Draco (Dra, dragon) is a constellation in the far northern sky. Its name is Latin for dragon. Draco is circumpolar (that is, never setting) for many observers in the northern hemisphere. It was one of the 48 constellations listed by the 2nd century astronomer Ptolemy, and remains one of the 88 modern constellations today. The north pole of the ecliptic is in Draco. Draco can be seen all year.

Dragons in Greek mythology that may have inspired the constellation's name include Ladon, the dragon who guarded the golden apples of the Hesperides. Hercules killed Ladon during his 12 labors; he was tasked with stealing the golden apples. The constellation of Hercules is depicted near Draco.

In Greco- Roman legend, Draco was a dragon killed by the goddess Minerva (was the Roman goddess of wisdom and sponsor of arts, trade, and strategy) and tossed into the sky upon his defeat. The dragon was one of the Gigantes, who battled the Olympic gods for ten years. As Minerva threw the dragon, it became twisted on itself and froze at the cold North Celestial Pole before it could right itself.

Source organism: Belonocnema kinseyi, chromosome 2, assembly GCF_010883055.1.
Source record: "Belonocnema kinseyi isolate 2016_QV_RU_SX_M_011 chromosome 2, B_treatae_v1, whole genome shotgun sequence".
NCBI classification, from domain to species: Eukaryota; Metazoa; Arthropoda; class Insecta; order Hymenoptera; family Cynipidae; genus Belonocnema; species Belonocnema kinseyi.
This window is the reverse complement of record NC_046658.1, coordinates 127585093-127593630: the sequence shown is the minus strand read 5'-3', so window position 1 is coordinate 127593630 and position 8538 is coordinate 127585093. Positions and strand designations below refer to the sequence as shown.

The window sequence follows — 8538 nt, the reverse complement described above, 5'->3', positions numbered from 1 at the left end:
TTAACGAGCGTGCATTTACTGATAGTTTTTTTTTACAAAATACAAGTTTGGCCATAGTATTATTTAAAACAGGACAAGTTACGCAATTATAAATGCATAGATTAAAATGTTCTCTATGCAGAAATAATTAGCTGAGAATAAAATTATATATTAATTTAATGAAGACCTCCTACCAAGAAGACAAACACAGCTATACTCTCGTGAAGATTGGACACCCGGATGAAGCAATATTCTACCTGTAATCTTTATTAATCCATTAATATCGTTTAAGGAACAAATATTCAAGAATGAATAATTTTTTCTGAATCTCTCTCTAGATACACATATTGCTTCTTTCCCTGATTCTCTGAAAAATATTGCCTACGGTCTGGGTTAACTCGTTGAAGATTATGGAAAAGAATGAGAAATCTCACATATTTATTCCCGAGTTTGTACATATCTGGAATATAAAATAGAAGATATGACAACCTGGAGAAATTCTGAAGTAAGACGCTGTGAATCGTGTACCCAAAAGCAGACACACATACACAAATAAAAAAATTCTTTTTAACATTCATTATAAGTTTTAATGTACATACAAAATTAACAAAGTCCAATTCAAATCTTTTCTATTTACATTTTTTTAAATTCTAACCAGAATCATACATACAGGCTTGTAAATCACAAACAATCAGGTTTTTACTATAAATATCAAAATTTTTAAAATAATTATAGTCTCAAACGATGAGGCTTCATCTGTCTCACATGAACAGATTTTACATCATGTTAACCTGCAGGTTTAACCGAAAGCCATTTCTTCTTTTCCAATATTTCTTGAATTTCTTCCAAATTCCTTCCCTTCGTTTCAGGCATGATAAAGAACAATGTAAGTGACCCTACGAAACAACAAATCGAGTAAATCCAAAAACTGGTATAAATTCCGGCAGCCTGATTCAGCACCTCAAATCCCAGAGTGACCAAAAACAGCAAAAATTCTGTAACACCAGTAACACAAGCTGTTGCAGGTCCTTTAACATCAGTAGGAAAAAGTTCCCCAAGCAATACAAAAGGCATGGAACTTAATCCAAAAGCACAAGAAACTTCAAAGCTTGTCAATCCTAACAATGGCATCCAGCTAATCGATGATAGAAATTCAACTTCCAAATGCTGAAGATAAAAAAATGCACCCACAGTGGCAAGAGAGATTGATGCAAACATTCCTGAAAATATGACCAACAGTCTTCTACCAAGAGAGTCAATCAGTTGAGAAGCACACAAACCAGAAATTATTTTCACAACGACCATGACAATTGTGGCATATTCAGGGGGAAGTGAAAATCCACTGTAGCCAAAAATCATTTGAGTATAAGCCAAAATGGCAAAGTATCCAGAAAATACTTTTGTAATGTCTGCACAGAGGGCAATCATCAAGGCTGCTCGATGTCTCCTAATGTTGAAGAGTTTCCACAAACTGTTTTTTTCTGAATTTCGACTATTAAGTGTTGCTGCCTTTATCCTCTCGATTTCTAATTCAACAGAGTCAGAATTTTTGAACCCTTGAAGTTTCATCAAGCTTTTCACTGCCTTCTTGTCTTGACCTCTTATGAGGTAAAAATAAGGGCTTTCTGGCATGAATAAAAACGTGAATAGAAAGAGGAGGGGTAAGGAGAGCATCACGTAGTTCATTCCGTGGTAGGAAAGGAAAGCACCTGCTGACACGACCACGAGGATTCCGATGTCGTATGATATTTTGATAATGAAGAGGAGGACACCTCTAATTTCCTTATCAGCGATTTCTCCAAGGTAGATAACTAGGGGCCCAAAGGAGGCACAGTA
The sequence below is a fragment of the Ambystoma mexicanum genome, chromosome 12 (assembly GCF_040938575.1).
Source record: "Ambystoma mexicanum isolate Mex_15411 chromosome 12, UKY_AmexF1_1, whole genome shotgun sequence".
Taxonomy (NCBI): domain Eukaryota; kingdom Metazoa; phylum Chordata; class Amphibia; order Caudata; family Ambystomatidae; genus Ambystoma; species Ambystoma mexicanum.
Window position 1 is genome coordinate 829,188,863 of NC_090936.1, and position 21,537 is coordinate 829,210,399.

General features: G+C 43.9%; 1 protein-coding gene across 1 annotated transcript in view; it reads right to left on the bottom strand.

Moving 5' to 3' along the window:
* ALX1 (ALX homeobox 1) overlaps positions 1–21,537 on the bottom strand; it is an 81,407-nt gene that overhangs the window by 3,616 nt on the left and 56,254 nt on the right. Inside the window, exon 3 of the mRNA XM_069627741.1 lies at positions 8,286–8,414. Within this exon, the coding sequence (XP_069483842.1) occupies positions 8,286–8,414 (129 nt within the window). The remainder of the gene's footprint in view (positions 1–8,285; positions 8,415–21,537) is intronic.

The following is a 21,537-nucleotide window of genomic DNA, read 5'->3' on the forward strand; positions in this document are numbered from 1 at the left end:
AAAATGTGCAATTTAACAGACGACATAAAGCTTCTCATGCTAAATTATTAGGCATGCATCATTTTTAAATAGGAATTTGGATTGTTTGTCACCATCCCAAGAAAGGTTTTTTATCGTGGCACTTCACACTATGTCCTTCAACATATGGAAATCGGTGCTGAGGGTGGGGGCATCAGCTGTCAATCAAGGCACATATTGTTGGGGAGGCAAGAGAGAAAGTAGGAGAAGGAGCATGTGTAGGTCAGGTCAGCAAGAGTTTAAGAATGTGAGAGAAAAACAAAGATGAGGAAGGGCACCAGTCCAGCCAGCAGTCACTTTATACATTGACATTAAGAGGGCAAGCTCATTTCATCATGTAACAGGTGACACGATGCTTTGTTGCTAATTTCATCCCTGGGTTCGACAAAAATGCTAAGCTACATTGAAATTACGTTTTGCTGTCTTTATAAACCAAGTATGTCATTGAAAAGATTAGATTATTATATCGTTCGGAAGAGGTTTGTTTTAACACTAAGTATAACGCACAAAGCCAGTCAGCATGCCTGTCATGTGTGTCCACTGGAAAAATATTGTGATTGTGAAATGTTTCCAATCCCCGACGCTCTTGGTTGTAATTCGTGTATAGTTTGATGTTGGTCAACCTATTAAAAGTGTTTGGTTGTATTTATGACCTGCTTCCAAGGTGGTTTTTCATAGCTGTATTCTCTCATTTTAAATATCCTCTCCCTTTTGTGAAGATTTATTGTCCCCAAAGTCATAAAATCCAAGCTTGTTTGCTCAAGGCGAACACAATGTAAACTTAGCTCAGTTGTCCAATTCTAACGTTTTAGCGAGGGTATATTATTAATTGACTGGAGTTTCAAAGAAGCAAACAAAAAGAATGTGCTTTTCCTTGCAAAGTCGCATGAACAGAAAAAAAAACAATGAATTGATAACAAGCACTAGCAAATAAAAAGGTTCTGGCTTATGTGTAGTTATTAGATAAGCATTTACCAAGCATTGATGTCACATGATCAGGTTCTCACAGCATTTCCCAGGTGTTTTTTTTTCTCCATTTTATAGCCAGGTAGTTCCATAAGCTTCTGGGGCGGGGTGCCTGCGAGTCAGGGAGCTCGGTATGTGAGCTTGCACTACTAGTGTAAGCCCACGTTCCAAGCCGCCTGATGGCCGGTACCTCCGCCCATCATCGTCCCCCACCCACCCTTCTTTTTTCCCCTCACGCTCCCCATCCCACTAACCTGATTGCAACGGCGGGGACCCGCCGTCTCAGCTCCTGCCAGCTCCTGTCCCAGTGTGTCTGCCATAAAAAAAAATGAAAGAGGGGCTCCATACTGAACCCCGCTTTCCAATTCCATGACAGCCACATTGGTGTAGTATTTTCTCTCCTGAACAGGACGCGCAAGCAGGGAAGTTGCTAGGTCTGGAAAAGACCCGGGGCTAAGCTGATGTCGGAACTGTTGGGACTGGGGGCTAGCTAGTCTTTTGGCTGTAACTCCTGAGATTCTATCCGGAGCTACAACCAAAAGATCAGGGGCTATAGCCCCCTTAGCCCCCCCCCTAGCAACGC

Sometimes, Draco is represented as the demon son of Gaia, Typhon.

Traditional Arabic astronomy does not depict a dragon in modern-day Draco, which is called the Mother Camels. Instead, two hyenas, represented by Eta Draconis (η Dra, η Draconis) and Zeta Draconis (ζ Dra, ζ Draconis) are seen attacking a baby camel (a dim star near Beta Draconis), which is protected by four female camels, represented by Beta Draconis, Gamma Draconis, Nu Draconis, and Xi Draconis. The nomads who own the camels are camped nearby, represented by a cooking tripod composed of Upsilon, Tau, and Sigma Draconis. In some mythology, Draco the dragon constellation had one- hundred magnificent heads, and gourded the golden apple tree, and put in the sky as a constellation for his bravery at protecting the apples. There are more myths than that, but that is one of the most common ones.


Bordering constellations
Boötes | Hercules | Lyra | Cygnus | Cepheus | Ursa Minor | Camelopardalis | Ursa Major


Lists of stars by constellation
WallHapp Catalogue (WH)

WallHapp Catalogue (WH)